So, it’s all happening tomorrow. In other good news, the Physiotherapy Registration Board rang on Friday to say they’re renewing my registration as hoped. I haven’t practised since my son was born 10 years ago and had let my registration slip, so I had to go before a Board Panel and convince them I wasn’t a lunatic or drug addict or similiar undesirable. My registration will be conditional on having supervision by a registered physio 1 day a week for 6 months, which should be easy enough to arrange, so looking forward to that once the convalescence is over

Oh, and some mates have been hassling me for ‘before’ pics. This is very tame by jrh standards, but they tell the story well enough.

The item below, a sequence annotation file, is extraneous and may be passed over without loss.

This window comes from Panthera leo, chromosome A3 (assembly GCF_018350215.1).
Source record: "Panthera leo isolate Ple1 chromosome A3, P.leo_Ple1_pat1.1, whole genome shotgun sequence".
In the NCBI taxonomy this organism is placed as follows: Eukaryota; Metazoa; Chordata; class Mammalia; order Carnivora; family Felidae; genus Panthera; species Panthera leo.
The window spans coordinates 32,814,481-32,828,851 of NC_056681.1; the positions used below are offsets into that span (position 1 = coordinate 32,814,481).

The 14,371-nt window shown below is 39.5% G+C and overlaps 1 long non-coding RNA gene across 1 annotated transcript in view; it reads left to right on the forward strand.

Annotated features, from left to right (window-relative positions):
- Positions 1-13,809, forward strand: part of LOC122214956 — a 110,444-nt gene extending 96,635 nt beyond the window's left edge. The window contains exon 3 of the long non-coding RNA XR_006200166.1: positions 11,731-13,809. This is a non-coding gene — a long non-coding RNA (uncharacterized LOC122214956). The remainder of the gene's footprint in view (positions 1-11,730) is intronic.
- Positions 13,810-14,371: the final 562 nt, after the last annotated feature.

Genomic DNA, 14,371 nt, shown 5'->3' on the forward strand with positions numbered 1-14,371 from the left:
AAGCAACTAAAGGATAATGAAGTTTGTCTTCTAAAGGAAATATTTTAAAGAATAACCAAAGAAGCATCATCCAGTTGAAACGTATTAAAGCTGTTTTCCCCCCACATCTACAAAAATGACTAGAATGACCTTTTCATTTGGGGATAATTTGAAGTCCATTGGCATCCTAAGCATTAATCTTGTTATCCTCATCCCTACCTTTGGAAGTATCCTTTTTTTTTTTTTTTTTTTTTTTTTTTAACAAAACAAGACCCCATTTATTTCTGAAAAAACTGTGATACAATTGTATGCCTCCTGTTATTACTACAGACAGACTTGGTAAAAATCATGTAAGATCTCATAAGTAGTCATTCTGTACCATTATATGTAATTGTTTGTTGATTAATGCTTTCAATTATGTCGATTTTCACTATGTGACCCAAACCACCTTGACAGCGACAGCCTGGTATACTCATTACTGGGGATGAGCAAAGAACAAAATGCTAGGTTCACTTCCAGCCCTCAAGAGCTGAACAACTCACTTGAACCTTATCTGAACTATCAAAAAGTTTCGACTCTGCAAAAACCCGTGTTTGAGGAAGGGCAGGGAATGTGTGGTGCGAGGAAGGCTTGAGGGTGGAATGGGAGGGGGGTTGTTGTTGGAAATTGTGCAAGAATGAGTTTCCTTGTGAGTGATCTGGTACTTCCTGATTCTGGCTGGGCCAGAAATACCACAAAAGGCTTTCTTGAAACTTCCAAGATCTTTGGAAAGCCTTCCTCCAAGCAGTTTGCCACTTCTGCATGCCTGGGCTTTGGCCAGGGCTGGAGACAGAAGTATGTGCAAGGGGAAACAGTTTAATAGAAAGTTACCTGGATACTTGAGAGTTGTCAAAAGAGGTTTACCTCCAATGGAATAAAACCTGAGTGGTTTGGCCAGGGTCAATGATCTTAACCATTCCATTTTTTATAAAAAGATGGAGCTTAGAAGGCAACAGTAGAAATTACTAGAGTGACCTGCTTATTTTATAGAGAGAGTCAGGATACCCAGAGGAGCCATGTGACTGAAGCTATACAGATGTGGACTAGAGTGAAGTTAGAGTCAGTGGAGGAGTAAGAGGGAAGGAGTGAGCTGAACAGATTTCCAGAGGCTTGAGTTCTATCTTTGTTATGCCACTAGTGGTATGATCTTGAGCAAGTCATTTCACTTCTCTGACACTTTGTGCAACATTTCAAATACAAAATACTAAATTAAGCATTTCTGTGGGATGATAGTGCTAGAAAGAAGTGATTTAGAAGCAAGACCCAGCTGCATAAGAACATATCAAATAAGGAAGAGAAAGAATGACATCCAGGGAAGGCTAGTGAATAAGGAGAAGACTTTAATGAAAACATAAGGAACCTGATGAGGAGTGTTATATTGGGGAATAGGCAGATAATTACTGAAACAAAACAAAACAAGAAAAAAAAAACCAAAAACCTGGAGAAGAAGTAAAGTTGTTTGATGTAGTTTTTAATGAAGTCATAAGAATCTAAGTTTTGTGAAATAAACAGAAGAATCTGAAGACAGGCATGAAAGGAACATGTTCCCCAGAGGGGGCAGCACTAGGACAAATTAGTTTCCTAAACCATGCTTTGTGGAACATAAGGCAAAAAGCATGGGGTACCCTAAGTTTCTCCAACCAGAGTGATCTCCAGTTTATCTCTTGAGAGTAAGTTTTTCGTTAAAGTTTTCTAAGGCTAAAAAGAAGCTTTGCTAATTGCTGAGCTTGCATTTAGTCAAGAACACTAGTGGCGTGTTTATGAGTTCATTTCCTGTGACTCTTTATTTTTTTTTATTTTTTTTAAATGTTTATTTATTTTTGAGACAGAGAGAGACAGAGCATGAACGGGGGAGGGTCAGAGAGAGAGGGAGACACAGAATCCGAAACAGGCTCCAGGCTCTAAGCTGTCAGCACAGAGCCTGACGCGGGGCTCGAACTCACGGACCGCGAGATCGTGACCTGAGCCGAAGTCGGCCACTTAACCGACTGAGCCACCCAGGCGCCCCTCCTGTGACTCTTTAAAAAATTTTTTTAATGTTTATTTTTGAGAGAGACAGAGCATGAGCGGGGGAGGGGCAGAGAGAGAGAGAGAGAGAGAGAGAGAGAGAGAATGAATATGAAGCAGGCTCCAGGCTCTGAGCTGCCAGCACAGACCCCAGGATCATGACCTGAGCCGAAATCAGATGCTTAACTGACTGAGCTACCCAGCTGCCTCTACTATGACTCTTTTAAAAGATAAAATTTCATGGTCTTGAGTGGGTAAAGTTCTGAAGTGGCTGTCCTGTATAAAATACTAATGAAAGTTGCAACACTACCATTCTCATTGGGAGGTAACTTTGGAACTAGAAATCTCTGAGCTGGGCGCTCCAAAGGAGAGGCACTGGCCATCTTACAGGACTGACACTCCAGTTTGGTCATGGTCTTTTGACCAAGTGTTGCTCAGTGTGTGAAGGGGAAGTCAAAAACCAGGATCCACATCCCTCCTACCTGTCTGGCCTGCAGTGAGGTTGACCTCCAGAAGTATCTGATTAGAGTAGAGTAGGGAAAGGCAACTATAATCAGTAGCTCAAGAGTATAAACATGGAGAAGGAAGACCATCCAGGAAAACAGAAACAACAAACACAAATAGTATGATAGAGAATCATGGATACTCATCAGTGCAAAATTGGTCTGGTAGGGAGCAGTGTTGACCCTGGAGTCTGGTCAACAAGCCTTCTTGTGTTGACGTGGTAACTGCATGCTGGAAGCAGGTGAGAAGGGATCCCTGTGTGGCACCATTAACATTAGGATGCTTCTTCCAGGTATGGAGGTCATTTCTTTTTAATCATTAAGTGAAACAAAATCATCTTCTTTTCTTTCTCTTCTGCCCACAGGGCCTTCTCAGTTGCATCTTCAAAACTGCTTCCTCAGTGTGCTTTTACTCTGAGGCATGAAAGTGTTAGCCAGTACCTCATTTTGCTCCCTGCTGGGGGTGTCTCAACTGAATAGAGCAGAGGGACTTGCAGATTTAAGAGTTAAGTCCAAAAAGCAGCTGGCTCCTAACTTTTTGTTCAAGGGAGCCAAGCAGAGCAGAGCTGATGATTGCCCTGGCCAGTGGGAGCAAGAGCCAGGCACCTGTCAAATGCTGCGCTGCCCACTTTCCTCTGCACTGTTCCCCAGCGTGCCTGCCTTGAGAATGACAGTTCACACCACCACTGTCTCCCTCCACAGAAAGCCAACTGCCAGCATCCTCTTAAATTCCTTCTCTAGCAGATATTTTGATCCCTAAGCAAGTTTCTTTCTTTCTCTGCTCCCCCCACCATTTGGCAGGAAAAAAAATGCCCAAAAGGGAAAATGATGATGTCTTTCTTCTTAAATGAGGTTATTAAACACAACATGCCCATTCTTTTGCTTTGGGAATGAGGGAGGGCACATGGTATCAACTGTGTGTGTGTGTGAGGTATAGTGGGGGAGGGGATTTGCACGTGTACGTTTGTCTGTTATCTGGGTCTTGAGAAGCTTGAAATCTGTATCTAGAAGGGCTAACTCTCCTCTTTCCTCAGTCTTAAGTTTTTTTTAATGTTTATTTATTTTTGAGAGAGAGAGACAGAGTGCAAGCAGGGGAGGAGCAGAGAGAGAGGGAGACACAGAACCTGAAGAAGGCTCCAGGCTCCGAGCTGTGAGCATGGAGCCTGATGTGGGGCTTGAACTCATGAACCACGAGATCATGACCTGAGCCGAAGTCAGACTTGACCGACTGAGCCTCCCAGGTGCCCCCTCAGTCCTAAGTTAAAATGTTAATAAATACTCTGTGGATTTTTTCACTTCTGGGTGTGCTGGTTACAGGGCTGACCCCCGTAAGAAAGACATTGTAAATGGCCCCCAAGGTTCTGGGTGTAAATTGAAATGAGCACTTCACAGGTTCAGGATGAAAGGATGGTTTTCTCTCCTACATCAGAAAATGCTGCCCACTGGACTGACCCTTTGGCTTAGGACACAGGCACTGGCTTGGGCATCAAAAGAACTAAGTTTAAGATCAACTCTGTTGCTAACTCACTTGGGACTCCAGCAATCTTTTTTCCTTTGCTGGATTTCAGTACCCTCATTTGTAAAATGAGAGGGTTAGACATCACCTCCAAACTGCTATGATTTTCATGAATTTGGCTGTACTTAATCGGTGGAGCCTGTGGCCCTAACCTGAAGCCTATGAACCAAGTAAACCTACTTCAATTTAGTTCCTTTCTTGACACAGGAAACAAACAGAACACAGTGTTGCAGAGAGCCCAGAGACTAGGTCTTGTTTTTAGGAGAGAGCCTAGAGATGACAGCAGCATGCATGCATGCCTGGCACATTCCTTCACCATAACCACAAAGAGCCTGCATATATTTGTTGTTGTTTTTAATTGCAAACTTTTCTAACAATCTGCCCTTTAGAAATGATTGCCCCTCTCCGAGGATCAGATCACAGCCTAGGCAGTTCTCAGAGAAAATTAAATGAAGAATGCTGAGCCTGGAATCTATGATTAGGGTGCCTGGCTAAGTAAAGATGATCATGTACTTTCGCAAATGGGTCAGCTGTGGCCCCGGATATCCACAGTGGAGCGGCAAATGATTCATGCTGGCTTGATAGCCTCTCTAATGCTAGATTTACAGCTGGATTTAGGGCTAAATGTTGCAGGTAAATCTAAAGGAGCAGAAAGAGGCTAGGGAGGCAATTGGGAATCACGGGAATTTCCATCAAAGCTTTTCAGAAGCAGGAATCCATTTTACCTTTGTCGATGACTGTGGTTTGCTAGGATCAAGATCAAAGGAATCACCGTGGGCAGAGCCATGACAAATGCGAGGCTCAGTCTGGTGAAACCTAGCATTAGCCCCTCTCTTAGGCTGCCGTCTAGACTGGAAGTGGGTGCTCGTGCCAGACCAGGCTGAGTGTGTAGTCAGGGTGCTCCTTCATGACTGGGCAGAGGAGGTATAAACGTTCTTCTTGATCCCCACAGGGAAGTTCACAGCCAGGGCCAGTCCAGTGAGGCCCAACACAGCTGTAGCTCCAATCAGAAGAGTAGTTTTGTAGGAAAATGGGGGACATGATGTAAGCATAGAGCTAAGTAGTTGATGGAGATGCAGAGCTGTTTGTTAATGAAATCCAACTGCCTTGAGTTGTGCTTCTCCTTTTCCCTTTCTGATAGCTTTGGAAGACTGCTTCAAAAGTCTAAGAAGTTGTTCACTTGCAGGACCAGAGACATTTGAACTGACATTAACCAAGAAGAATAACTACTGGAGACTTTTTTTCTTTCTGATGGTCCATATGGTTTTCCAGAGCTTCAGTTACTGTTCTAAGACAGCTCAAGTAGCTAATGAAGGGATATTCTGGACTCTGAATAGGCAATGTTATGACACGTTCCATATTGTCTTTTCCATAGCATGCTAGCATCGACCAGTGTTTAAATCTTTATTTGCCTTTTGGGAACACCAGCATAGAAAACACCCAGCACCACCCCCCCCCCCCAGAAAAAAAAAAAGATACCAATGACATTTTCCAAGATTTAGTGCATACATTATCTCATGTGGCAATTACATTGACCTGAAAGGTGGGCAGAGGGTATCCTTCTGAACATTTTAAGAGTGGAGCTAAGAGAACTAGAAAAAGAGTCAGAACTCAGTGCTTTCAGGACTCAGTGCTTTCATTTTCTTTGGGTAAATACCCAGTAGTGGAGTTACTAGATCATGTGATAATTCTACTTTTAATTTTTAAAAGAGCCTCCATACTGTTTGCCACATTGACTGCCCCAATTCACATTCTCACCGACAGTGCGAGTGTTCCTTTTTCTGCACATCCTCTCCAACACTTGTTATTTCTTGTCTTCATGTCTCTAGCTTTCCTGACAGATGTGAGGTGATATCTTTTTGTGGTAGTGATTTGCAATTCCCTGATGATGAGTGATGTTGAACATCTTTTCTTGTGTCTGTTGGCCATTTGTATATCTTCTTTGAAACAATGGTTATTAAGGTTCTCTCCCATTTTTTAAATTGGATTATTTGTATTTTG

(4) 12 March 2004 (3 days post-op)

Well, I got home yesterday. My chest is SORE, but my spine is throwing a party. You can see pretty much the incisions the surgeon used here: Reduction Mammoplasty

My doc (what a nice man) gave me a Patient-Administered-Dosage morphine pump for the first 24 hours post-op. I was a very good girl, and didn’t take too many hits at all after the first few hours, but damn morphine is excellent stuff. Too bad it depresses your respiratory centre and is outstandingly addictive and all that other awkward stuff. Day 2 was on to Digesics, which still give one a nice floaty feeling.